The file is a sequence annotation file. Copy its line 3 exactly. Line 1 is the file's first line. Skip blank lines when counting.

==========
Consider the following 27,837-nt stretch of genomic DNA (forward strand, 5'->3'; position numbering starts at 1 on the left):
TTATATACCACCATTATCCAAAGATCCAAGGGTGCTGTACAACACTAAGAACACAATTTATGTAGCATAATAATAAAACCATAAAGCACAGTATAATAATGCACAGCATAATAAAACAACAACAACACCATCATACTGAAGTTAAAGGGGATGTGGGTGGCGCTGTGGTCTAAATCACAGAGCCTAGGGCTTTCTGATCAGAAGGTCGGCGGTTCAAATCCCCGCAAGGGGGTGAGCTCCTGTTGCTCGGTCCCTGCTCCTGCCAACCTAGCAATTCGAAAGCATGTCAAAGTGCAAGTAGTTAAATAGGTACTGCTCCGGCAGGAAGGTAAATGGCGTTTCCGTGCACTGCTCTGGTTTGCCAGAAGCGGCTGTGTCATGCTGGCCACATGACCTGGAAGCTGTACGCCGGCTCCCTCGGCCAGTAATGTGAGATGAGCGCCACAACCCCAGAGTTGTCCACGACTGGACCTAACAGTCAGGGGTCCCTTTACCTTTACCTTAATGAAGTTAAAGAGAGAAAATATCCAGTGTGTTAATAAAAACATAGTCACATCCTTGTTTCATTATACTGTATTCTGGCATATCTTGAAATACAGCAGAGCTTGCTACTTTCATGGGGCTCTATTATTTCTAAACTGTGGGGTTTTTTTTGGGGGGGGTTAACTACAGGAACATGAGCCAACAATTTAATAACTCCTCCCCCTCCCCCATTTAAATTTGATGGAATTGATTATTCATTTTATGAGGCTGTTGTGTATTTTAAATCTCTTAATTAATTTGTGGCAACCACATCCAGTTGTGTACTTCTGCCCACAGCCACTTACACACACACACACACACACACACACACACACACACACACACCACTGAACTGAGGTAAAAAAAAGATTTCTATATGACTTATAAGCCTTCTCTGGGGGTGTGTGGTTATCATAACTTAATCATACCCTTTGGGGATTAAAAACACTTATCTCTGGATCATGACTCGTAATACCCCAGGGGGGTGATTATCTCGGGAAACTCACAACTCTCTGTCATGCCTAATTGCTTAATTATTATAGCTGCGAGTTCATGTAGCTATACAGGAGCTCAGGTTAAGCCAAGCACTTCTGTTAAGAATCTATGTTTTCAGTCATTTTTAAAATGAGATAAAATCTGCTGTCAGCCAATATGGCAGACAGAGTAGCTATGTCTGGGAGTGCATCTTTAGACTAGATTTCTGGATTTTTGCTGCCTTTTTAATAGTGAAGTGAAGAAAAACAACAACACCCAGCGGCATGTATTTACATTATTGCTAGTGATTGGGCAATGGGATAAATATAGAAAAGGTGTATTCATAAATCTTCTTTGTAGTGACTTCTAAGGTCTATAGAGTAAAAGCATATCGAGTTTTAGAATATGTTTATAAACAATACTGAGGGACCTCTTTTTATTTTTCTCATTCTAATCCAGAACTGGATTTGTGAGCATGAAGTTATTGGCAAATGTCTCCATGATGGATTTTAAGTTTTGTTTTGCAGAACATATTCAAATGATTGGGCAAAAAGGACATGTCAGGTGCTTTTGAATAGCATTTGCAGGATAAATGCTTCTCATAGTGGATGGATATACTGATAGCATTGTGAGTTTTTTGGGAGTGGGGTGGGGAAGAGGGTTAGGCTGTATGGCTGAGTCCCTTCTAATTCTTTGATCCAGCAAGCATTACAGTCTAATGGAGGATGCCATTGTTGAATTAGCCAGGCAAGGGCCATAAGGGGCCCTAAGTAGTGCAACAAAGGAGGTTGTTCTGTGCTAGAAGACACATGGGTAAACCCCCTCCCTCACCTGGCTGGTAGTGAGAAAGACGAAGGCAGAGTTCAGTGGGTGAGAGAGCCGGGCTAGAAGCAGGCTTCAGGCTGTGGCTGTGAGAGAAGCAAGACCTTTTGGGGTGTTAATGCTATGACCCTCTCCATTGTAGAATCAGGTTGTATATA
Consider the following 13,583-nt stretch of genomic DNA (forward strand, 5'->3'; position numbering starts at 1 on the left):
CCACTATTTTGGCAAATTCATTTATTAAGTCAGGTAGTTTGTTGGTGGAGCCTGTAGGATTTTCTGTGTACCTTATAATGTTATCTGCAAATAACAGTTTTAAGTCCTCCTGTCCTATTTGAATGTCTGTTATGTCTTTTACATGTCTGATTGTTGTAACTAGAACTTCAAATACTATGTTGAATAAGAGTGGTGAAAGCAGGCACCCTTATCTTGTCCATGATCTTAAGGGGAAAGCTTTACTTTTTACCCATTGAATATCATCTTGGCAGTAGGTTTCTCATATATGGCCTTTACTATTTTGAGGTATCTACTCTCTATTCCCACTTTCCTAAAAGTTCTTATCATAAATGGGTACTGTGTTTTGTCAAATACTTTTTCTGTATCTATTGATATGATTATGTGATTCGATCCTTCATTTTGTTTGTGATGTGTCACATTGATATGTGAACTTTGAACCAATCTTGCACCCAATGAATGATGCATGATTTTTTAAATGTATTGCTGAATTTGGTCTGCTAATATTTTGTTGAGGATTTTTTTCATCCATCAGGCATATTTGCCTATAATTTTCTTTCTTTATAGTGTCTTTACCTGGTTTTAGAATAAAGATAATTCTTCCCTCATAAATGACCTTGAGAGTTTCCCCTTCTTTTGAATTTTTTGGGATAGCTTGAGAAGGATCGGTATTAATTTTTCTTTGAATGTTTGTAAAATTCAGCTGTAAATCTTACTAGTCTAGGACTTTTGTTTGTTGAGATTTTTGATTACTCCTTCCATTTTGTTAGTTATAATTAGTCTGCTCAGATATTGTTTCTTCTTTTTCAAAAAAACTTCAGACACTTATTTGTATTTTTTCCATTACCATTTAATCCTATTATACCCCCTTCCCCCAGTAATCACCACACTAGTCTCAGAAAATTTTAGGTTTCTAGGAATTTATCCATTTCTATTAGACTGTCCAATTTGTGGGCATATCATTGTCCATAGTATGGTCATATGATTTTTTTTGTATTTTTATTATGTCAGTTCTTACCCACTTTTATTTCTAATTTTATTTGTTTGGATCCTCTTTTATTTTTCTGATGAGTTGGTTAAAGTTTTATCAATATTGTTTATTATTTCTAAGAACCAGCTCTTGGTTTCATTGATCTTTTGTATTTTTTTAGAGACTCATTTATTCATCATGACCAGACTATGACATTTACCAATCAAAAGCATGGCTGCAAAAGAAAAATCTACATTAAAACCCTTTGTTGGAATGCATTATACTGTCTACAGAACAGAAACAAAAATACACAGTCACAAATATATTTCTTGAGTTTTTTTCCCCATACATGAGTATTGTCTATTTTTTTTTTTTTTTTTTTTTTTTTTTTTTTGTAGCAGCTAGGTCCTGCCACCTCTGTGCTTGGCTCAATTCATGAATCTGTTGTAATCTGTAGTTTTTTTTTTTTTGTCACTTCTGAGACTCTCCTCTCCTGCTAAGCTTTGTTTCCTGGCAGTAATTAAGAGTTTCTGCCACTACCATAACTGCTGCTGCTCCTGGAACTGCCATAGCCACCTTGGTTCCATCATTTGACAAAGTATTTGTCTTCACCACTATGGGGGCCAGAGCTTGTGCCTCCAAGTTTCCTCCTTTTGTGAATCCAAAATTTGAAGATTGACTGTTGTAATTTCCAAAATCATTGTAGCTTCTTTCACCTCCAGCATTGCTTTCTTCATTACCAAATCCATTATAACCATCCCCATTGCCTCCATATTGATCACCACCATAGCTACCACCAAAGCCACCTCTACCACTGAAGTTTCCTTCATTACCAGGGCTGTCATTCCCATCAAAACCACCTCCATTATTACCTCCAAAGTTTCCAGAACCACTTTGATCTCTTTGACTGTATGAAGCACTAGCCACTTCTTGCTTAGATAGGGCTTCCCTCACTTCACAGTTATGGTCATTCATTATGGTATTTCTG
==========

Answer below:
Consider the following 13,583-nt stretch of genomic DNA (forward strand, 5'->3'; position numbering starts at 1 on the left):